HER2+ Early-Stage Breast Cancer

Fertility Options

Becoming a mother may be a part of your life plan, but certain types of treatments can affect your ability to start or maintain a pregnancy. If you are premenopausal and are concerned about your ability to have a child in the future, be proactive about exploring fertility preservation before beginning treatment.

Only you know your hopes and expectations for motherhood, so if your doctor doesn’t bring it up, you should. You may be referred to a reproductive specialist who will learn more about you, your diagnosis and your treatment plan and then will discuss the possibilities of fertility preservation with you.

Breast cancer drug therapies may affect your fertility temporarily or permanently by altering the number and health of your eggs. Some breast cancer treatments are not considered safe during pregnancy or while attempting to become pregnant. Following are some topics to discuss with your doctor or reproductive specialist. Remember to consult with your insurance carrier to find out if any of the expenses are covered.

Types of drug therapy. Some combinations of therapies may affect your menstrual cycle. For example, your period may stop temporarily. In some cases, it may stop permanently, or it may not change at all. Ask your doctor what to expect from your treatment so you can factor this in to your fertility preservation plan.

Embryo cryopreservation. This involves having your eggs collected, fertilized, frozen and stored for use later.

Egg freezing. This involves having your eggs collected, frozen and stored for use later. They are not fertilized.

Gonadal shielding. If you have radiation therapy, having the technician strategically place a protective shield can reduce the amount of radiation exposure to your reproductive organs.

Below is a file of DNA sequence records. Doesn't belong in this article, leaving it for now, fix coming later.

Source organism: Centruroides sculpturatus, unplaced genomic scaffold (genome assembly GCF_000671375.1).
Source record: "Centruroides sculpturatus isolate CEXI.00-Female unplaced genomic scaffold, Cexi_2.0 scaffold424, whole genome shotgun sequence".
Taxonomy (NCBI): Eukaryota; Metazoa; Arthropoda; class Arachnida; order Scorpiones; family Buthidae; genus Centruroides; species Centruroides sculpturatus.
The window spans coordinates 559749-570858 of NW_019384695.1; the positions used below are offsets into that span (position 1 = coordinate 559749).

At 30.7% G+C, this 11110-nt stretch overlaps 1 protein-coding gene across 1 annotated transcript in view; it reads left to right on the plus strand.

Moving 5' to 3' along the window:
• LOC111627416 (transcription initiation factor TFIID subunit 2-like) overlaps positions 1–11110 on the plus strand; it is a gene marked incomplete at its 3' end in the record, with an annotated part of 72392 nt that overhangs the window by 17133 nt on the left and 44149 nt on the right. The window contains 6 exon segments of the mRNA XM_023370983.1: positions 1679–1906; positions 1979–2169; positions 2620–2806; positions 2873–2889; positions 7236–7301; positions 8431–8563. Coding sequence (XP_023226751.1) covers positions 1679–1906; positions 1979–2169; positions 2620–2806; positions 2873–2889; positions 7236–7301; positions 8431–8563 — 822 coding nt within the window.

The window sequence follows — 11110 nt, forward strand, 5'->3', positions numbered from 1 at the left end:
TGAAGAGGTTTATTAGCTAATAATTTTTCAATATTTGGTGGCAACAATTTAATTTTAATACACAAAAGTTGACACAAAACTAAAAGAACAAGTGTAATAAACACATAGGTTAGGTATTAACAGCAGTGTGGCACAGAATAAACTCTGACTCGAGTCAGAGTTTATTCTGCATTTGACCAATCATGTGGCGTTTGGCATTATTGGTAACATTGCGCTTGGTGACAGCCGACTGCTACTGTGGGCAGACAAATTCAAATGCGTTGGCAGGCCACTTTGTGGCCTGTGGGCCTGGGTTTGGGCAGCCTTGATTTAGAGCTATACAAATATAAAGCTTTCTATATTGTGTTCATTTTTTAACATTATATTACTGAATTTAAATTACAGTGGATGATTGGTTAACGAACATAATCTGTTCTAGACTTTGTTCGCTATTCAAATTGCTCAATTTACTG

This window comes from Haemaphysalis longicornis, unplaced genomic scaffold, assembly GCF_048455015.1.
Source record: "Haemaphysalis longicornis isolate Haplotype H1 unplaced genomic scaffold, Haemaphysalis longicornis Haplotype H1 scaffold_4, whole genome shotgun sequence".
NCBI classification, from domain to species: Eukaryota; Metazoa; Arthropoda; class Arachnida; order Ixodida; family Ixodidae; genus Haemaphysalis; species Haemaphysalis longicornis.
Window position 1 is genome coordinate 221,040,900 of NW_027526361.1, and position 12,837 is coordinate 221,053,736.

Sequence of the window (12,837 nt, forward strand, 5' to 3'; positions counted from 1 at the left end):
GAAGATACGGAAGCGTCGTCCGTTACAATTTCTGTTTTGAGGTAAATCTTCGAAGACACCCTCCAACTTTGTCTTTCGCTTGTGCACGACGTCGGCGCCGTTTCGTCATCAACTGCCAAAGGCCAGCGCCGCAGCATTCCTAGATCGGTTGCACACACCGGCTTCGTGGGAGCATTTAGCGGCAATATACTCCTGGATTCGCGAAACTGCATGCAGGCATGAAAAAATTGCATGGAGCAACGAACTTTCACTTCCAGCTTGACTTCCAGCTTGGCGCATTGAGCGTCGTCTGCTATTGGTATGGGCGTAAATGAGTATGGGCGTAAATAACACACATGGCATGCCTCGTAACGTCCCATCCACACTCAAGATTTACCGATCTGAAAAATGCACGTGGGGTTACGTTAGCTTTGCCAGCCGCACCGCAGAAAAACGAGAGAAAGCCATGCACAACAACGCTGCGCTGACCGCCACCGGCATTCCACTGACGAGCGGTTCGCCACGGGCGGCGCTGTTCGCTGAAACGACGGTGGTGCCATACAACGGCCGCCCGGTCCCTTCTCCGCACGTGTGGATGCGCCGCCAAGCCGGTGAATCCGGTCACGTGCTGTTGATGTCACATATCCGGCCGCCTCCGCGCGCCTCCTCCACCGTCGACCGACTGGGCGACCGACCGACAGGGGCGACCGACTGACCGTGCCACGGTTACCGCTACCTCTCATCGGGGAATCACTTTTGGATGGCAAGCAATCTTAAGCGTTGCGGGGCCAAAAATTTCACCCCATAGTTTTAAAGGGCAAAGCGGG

Ovarian transposition (oophoropexy). This involves surgically repositioning your ovaries to protect them from damage during radiation therapy. This is usually not necessary for post-lumpectomy or post-mastectomy chest irradiation.

Clinical trials. You may be a candidate for fertility-related clinical trials. They may offer alternatives that are not yet available to the general public. Ask your doctor if a clinical trial may increase your fertility preservation options.

Your fertility can be affected after a single treatment, and your preservation options will likely become much more limited as treatment progresses. If possible, be prepared to include fertility preservation in the conversation you have with your doctor about treatment options.

Keep in mind that some fertility preservation procedures may delay treatment. You don’t want to jeopardize your health, and it is very important to talk with your doctor about timing. If your doctor recommends that you start treatment immediately, know that other options for being a mother may be available to you.

Don’t neglect follow-up care. Once treatment is complete, meet with your reproductive specialist or endocrinologist to monitor your fertility. You may be advised to wait for a certain period of time after having treatment before trying to become pregnant. If your period has not returned when you think it should have, tests can be run to determine why.

Making this type of life choice before you’re ready can add a tremendous amount of stress to an already tough situation. Being proactive about your desires for motherhood and understanding your options fully may help you make more informed, confident decisions. Talking with a licensed counselor may help.

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